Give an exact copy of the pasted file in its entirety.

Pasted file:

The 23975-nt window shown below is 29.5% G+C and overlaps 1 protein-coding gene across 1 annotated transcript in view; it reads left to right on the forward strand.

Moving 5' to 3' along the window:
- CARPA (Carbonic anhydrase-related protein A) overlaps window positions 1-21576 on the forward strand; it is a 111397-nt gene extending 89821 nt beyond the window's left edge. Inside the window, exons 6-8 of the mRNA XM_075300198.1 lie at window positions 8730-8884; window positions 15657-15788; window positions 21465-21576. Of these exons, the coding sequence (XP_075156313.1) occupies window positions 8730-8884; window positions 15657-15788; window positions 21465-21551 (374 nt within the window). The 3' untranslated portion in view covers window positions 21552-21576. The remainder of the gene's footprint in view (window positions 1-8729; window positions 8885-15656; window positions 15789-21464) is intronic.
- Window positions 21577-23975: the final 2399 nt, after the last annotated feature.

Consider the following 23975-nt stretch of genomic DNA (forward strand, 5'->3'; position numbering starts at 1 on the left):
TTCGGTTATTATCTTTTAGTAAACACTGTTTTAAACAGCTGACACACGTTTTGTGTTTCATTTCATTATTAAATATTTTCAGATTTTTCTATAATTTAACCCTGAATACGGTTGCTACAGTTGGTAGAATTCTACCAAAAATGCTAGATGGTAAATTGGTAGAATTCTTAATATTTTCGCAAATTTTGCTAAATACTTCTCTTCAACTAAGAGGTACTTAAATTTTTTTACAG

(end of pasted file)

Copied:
The 23975-nt window shown below is 29.5% G+C and overlaps 1 protein-coding gene across 1 annotated transcript in view; it reads left to right on the forward strand.

Moving 5' to 3' along the window:
- CARPA (Carbonic anhydrase-related protein A) overlaps window positions 1-21576 on the forward strand; it is a 111397-nt gene extending 89821 nt beyond the window's left edge. Inside the window, exons 6-8 of the mRNA XM_075300198.1 lie at window positions 8730-8884; window positions 15657-15788; window positions 21465-21576. Of these exons, the coding sequence (XP_075156313.1) occupies window positions 8730-8884; window positions 15657-15788; window positions 21465-21551 (374 nt within the window). The 3' untranslated portion in view covers window positions 21552-21576. The remainder of the gene's footprint in view (window positions 1-8729; window positions 8885-15656; window positions 15789-21464) is intronic.
- Window positions 21577-23975: the final 2399 nt, after the last annotated feature.

Consider the following 23975-nt stretch of genomic DNA (forward strand, 5'->3'; position numbering starts at 1 on the left):
TTCGGTTATTATCTTTTAGTAAACACTGTTTTAAACAGCTGACACACGTTTTGTGTTTCATTTCATTATTAAATATTTTCAGATTTTTCTATAATTTAACCCTGAATACGGTTGCTACAGTTGGTAGAATTCTACCAAAAATGCTAGATGGTAAATTGGTAGAATTCTTAATATTTTCGCAAATTTTGCTAAATACTTCTCTTCAACTAAGAGGTACTTAAATTTTTTTACAG